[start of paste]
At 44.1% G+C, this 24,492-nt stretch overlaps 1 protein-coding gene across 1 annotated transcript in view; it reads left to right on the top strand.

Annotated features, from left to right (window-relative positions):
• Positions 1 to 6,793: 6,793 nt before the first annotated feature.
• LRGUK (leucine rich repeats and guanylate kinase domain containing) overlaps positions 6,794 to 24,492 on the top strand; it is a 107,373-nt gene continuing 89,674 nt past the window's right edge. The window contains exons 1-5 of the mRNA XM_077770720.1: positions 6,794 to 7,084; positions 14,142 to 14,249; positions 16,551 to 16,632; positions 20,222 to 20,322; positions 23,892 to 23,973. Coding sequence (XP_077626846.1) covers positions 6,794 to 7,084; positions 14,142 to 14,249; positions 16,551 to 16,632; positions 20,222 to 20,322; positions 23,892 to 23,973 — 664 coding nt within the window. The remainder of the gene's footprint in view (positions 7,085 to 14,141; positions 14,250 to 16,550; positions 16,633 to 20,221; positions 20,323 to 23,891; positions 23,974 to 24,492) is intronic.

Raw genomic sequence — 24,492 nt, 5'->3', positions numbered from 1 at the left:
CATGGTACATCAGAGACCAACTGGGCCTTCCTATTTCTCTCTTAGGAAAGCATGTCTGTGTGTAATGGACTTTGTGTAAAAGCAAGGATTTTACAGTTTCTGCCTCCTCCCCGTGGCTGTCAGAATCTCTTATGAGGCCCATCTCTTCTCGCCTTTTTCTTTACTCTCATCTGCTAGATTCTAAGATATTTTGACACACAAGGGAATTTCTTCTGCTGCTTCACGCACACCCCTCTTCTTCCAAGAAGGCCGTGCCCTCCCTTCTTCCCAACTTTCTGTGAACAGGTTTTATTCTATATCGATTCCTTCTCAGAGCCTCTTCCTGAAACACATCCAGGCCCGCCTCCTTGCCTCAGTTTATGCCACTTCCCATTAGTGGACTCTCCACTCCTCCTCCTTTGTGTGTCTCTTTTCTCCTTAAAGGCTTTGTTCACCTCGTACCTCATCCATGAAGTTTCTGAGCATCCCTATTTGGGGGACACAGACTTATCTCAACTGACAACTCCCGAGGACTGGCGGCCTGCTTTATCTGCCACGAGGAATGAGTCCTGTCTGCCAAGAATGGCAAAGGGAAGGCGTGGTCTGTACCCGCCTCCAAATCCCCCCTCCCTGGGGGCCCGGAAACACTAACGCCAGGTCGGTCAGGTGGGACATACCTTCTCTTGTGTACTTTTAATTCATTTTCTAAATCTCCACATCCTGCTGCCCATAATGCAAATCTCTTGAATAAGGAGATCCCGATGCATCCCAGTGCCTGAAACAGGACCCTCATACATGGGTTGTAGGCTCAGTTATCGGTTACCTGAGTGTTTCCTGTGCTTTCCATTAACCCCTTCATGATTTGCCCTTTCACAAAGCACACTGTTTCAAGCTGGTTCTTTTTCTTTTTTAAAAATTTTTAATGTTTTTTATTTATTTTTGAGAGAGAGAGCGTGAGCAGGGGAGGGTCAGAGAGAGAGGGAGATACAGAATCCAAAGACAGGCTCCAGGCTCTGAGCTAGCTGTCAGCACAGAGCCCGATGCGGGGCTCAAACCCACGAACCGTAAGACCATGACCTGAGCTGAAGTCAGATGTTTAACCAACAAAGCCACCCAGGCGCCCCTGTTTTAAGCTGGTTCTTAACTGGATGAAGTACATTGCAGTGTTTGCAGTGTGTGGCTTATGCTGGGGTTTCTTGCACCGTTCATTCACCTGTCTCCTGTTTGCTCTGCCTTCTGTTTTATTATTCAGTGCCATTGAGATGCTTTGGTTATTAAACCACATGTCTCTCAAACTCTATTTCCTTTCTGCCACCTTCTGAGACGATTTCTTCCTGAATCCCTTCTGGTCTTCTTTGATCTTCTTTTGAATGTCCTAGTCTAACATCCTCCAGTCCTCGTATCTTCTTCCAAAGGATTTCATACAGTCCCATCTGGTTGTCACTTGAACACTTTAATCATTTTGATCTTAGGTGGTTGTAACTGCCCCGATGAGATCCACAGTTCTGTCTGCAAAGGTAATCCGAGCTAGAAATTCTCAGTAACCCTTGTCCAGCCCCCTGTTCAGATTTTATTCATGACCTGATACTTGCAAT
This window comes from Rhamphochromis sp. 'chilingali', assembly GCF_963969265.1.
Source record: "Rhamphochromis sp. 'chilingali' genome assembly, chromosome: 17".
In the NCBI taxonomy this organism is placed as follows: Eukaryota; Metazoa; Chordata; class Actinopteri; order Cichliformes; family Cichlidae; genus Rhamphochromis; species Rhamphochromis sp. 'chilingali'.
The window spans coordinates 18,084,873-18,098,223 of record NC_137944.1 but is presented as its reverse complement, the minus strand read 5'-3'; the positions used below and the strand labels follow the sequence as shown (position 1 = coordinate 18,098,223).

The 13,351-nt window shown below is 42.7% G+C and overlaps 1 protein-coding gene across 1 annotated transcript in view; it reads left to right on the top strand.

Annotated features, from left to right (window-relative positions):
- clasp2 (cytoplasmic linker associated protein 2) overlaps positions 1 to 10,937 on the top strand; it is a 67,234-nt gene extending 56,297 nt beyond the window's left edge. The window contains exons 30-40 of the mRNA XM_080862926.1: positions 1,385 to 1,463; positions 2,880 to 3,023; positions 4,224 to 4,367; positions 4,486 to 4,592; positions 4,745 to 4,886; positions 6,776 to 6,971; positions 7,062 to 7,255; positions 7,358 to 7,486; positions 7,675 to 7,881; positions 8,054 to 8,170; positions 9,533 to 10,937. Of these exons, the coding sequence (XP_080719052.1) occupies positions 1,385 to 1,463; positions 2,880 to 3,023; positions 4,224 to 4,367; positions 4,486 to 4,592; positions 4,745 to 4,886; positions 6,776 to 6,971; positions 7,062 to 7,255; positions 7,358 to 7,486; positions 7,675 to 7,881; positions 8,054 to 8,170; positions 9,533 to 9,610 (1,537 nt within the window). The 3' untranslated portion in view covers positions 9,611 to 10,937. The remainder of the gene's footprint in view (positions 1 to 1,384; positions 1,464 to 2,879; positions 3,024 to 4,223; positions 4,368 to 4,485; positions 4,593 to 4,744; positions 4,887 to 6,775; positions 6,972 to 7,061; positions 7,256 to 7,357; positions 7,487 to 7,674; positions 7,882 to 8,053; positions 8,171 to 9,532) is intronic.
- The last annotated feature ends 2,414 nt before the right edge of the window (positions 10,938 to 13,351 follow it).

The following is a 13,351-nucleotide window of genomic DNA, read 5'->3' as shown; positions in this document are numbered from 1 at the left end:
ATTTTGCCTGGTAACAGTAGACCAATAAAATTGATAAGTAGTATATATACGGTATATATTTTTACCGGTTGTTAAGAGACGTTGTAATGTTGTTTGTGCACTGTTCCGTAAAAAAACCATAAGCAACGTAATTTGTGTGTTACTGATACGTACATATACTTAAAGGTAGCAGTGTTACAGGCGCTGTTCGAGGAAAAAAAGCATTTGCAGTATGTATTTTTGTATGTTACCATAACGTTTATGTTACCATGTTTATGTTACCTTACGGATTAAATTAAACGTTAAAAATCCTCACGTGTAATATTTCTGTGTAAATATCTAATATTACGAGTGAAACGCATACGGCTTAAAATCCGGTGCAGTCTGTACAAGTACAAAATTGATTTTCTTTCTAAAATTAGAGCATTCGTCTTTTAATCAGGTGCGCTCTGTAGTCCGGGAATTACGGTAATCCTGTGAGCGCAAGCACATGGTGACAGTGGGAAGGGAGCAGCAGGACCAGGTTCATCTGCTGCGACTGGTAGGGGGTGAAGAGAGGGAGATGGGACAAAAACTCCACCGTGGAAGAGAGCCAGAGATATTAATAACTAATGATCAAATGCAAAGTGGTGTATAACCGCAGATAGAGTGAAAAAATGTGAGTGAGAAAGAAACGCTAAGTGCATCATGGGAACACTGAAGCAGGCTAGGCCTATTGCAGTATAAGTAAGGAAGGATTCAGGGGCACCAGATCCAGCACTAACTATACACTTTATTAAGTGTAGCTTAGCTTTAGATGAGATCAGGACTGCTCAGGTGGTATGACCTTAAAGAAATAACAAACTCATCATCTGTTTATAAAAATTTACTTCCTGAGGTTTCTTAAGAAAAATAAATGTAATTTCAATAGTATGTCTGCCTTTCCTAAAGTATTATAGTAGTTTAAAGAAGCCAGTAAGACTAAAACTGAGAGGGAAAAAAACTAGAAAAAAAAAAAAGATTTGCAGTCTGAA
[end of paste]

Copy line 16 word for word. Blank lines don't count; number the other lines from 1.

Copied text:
ATTTTGCCTGGTAACAGTAGACCAATAAAATTGATAAGTAGTATATATACGGTATATATTTTTACCGGTTGTTAAGAGACGTTGTAATGTTGTTTGTGCACTGTTCCGTAAAAAAACCATAAGCAACGTAATTTGTGTGTTACTGATACGTACATATACTTAAAGGTAGCAGTGTTACAGGCGCTGTTCGAGGAAAAAAAGCATTTGCAGTATGTATTTTTGTATGTTACCATAACGTTTATGTTACCATGTTTATGTTACCTTACGGATTAAATTAAACGTTAAAAATCCTCACGTGTAATATTTCTGTGTAAATATCTAATATTACGAGTGAAACGCATACGGCTTAAAATCCGGTGCAGTCTGTACAAGTACAAAATTGATTTTCTTTCTAAAATTAGAGCATTCGTCTTTTAATCAGGTGCGCTCTGTAGTCCGGGAATTACGGTAATCCTGTGAGCGCAAGCACATGGTGACAGTGGGAAGGGAGCAGCAGGACCAGGTTCATCTGCTGCGACTGGTAGGGGGTGAAGAGAGGGAGATGGGACAAAAACTCCACCGTGGAAGAGAGCCAGAGATATTAATAACTAATGATCAAATGCAAAGTGGTGTATAACCGCAGATAGAGTGAAAAAATGTGAGTGAGAAAGAAACGCTAAGTGCATCATGGGAACACTGAAGCAGGCTAGGCCTATTGCAGTATAAGTAAGGAAGGATTCAGGGGCACCAGATCCAGCACTAACTATACACTTTATTAAGTGTAGCTTAGCTTTAGATGAGATCAGGACTGCTCAGGTGGTATGACCTTAAAGAAATAACAAACTCATCATCTGTTTATAAAAATTTACTTCCTGAGGTTTCTTAAGAAAAATAAATGTAATTTCAATAGTATGTCTGCCTTTCCTAAAGTATTATAGTAGTTTAAAGAAGCCAGTAAGACTAAAACTGAGAGGGAAAAAAACTAGAAAAAAAAAAAAGATTTGCAGTCTGAA